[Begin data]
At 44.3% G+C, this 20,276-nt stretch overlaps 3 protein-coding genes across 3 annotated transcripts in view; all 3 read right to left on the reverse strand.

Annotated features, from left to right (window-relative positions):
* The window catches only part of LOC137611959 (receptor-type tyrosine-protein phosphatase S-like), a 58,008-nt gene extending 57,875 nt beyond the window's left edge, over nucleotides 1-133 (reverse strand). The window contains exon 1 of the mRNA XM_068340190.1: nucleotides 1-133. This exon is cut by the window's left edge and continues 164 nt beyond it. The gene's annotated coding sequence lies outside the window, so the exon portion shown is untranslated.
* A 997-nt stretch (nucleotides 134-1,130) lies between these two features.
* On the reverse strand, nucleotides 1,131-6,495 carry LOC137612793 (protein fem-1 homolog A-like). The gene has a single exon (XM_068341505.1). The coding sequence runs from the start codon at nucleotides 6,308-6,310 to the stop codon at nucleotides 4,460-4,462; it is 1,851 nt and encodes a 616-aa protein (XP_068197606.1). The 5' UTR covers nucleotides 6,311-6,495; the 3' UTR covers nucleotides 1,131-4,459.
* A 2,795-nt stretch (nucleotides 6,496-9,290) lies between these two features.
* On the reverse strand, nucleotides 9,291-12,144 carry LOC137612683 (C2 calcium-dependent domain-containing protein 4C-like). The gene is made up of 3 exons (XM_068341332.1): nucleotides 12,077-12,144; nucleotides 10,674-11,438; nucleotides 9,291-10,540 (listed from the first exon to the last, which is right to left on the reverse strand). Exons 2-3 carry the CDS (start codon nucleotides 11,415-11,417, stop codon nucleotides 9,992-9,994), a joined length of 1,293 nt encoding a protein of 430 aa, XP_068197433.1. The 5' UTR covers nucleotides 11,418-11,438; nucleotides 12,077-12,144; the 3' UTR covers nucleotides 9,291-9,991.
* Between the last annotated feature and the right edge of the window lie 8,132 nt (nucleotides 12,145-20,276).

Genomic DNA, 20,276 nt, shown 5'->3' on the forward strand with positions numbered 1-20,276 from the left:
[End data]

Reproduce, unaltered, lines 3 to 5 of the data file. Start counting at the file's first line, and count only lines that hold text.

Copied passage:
* The window catches only part of LOC137611959 (receptor-type tyrosine-protein phosphatase S-like), a 58,008-nt gene extending 57,875 nt beyond the window's left edge, over nucleotides 1-133 (reverse strand). The window contains exon 1 of the mRNA XM_068340190.1: nucleotides 1-133. This exon is cut by the window's left edge and continues 164 nt beyond it. The gene's annotated coding sequence lies outside the window, so the exon portion shown is untranslated.
* A 997-nt stretch (nucleotides 134-1,130) lies between these two features.
* On the reverse strand, nucleotides 1,131-6,495 carry LOC137612793 (protein fem-1 homolog A-like). The gene has a single exon (XM_068341505.1). The coding sequence runs from the start codon at nucleotides 6,308-6,310 to the stop codon at nucleotides 4,460-4,462; it is 1,851 nt and encodes a 616-aa protein (XP_068197606.1). The 5' UTR covers nucleotides 6,311-6,495; the 3' UTR covers nucleotides 1,131-4,459.